Some serious connecting work going on with borrowed scenery for joining physical and imaginary worlds together. A new Boskoi database is up and running, giving us a place to put all kinds of story elements and plants found in the city. Boskoi uses the Ushahidi platform, which provides an API the game is now using to pull all items tagged in the map (which can come from the Android app or web app) into the game where they can interact with players or other entities.
More of Theun’s artwork has gone in, including a magician tarot avatar on the left while the three plants in the screenshot above represent those tagged on the map below. Getting everything in the right place (map lat/long coordinates vs game location coordinates and then aligning the map) took a lot of time to get right!
FoAM is building a story for Electrified III: The Responsive City in Ghent in September. It’s called Borrowed Scenery 1.0 and follows on from our previous Borrowed Scenery 0.1 in the same city in 2009. The story will be built out of parts arising and inspired from the groworld project – human plant interfaces, but with a focus on physical narratives and alternate realities based in the city.
One of my tasks is to take two of our existing projects, Germination X and Boskoi and bring them together – absorbing the physical space of a city into an online game, as well as using a mobile foraging application as a way to propagate pieces of the overall story. This is a good chance to prototype some ideas for combining imaginary online spaces with physical spaces, online players from all over the world and people foraging in the streets of Ghent.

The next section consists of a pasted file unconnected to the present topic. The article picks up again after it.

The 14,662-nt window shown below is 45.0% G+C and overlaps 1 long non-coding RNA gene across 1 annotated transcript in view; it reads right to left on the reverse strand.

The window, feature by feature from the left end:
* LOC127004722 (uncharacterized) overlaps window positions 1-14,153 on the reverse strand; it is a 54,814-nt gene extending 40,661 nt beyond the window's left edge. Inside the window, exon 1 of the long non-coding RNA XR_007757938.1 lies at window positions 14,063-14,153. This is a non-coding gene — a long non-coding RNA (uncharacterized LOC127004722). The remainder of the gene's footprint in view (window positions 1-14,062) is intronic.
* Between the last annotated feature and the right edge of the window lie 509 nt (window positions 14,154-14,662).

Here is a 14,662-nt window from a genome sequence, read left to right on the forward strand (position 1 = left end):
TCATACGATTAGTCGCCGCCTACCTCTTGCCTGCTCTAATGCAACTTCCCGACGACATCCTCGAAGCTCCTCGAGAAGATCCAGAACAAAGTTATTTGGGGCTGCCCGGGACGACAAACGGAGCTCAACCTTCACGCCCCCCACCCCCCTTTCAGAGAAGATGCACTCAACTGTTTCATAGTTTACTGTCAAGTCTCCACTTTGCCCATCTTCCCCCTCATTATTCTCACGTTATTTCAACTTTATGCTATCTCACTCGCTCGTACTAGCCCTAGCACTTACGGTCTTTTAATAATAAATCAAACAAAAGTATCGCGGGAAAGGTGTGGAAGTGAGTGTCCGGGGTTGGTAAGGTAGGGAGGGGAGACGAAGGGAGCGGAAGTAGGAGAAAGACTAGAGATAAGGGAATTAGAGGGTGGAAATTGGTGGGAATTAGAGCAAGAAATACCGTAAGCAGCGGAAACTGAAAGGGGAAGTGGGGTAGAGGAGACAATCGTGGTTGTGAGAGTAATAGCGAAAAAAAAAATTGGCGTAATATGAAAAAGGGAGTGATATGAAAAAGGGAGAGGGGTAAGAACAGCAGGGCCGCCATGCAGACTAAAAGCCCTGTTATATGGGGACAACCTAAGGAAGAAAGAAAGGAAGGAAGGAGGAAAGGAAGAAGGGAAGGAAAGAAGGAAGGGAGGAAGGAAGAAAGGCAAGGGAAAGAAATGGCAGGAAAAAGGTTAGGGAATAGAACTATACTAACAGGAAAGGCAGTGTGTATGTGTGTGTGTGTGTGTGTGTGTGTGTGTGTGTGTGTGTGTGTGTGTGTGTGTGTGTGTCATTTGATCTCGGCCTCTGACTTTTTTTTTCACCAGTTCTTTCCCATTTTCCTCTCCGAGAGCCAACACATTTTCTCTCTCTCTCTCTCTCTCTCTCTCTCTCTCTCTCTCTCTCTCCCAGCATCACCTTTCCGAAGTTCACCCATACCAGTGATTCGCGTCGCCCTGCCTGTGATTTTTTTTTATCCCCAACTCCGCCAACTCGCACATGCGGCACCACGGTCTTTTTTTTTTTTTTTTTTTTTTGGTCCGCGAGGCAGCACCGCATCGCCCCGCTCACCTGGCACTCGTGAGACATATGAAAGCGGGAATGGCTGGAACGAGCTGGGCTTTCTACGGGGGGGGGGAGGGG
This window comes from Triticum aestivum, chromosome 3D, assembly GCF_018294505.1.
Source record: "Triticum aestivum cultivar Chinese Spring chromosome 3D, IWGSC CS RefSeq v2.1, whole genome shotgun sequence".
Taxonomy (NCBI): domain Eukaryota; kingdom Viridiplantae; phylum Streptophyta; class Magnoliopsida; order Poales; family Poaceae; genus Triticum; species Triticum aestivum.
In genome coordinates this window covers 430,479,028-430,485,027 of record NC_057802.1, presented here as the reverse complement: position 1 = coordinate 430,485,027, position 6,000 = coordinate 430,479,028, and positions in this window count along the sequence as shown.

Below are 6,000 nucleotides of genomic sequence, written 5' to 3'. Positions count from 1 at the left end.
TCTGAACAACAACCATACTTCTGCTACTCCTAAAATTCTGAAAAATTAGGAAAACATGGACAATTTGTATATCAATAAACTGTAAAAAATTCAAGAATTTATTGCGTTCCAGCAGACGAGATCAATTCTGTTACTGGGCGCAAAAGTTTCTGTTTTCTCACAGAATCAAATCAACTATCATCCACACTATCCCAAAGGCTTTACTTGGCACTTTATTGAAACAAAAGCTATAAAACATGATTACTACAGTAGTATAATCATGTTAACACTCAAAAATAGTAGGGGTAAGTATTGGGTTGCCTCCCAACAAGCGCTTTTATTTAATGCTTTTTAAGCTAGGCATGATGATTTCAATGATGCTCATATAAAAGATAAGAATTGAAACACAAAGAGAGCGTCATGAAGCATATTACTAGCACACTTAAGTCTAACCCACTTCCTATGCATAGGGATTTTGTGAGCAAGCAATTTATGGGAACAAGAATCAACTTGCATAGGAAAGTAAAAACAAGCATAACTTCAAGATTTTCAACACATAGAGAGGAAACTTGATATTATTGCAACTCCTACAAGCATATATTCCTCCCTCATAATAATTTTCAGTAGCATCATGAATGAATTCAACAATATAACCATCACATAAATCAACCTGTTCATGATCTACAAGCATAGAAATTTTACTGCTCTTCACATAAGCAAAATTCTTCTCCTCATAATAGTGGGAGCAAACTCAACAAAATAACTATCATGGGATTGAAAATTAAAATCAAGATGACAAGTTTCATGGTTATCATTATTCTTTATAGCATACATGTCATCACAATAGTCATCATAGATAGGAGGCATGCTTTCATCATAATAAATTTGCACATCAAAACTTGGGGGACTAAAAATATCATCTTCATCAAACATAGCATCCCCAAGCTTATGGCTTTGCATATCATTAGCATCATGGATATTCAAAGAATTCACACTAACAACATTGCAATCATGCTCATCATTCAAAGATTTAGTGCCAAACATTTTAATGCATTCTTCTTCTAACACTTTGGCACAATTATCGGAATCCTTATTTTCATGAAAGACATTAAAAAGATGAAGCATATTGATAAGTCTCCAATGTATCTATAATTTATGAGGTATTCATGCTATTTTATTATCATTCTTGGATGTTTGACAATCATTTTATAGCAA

I’m starting with the game, and a working sketch using Maja’s visual references for inspiration – some of the ideas here include:
- Representing plants found by Boskoi foragers as characters – the bubble plants with feet are the plants from our world in the game’s reality.
- Using the map of the city as terrain – which becomes deformed by the activity of players.
- Mixing different styles, organic and digital elements – but focusing on sculptural and 3D objects (rather than Germination X’s mainly 2D look).
- Use of many more minor and major characters (e.g. the chicken in the lower left).
- Use of Lingua Ignota – the “unknown language” of Saint Hildegard of Bingen, who’s viriditas or â€˜greennessâ€™ is an important element of this story (the pope is also making her the 35th “Doctor of the Church” on the 7th October, while the festival is happening).